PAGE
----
Why do Clients expectations fall short of design services providers fees and prescribed timeframes? That is, they feel they are not getting the value for services that they contracted for. Clients ask when will I be able to benefit from the work I asked for? How much will it cost me to get there? How and why might a Lean approach assist to add more value to all stakeholders in the design phase? The perceived lack of value by Clients is usually a result of incomplete and uncoordinated construction documents during construction and unrealistic estimation of design schedules and budgets. Where are the disconnects?
Why are there schedule breakdowns in the Design Phase? Is it the lack of ability of Design Principals to manage resources (hours) for solving design problems? Or is it the lack of an owner’s incomplete design program, slow approvals, or complexity of today’s capital construction projects. While these are potentially root cause of breakdowns, I believe that the traditional design phase process is broken and in need of improvement.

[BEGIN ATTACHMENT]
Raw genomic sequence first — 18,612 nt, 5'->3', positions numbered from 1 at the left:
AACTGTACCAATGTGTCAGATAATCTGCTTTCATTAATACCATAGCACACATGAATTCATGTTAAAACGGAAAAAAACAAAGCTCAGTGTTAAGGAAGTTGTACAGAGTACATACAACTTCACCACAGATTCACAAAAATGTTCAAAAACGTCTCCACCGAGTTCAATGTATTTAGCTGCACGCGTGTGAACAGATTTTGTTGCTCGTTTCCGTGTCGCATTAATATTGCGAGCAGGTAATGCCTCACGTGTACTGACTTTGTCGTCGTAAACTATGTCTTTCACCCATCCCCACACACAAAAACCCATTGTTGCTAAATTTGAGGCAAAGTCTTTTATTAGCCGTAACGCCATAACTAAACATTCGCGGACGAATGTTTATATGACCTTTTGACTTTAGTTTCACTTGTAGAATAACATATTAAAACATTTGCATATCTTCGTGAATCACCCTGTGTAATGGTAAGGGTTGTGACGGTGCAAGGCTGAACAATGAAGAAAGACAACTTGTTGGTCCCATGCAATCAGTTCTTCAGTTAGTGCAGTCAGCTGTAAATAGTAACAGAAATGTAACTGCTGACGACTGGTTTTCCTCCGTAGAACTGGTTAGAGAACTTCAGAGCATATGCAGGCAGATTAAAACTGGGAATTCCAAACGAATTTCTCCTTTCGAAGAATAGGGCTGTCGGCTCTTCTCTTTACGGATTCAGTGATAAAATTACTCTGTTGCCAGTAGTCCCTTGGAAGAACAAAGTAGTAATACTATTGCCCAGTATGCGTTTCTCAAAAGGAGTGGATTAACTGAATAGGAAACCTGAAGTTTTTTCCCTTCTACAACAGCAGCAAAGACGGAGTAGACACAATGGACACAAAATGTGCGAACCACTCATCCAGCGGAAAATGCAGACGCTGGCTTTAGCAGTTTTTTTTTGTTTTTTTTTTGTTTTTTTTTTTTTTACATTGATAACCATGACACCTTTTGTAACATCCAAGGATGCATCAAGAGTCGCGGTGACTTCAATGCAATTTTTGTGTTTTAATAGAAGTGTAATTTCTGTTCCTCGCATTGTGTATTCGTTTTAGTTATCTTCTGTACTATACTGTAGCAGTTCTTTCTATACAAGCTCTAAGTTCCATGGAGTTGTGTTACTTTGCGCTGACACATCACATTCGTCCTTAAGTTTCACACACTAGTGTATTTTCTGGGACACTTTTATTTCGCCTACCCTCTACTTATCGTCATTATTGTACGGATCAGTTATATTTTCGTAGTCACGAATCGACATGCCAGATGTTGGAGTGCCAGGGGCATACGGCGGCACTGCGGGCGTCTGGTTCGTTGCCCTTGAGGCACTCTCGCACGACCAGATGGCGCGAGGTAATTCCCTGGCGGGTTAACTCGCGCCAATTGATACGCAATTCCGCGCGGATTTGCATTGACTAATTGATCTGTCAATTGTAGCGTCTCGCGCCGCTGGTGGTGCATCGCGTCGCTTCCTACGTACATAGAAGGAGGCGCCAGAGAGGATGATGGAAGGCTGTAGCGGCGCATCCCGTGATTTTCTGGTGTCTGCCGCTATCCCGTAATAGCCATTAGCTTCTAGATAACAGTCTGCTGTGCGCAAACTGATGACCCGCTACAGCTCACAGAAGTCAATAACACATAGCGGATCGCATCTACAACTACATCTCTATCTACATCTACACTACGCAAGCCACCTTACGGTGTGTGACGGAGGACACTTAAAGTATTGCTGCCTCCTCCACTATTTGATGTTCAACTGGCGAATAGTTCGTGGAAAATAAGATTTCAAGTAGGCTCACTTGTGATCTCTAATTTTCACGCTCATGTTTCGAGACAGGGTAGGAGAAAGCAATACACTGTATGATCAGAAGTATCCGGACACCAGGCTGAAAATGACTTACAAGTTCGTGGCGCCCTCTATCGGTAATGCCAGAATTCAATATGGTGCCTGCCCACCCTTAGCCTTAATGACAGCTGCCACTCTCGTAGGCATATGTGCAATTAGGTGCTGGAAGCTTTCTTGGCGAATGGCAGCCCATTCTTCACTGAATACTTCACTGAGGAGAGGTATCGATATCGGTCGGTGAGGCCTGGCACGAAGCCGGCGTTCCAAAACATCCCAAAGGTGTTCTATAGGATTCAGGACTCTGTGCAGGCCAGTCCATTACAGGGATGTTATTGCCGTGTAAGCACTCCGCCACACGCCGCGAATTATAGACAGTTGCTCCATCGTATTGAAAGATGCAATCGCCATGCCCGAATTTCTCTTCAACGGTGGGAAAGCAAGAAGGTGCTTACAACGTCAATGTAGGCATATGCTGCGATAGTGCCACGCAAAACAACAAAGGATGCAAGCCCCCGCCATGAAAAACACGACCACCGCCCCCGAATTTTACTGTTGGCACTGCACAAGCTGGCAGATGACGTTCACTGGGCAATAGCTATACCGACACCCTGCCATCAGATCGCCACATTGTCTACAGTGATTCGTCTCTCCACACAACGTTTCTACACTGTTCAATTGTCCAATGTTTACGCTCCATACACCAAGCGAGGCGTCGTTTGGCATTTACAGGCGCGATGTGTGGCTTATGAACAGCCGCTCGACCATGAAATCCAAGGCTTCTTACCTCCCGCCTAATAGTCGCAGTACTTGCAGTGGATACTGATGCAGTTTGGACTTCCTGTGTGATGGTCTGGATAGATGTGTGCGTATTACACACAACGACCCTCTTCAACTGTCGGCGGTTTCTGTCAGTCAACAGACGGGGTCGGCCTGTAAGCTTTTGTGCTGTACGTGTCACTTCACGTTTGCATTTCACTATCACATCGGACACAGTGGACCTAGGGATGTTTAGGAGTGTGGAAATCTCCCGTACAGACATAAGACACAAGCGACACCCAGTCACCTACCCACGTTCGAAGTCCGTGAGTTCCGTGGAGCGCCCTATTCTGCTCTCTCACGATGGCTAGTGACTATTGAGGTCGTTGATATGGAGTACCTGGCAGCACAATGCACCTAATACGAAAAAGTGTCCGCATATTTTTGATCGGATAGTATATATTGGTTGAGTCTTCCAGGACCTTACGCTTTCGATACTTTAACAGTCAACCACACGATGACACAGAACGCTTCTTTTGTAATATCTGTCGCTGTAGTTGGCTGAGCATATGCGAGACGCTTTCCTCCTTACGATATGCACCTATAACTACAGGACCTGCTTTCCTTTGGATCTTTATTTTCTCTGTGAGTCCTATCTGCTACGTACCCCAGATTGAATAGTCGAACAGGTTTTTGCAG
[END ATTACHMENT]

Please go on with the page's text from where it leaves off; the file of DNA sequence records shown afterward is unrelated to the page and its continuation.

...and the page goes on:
So, what can we do to offer better control and meet the schedule to provide more reliability of the documents? Two things – One, use a Target Value Design (TVD) and Last Planner methodology to research and define a complete picture of the client’s program and to align with the project delivery strategy before setting the design services schedule and budget. Two, Adopt Agile/Kanban methodology to better manage manpower during the design and production phase of Design.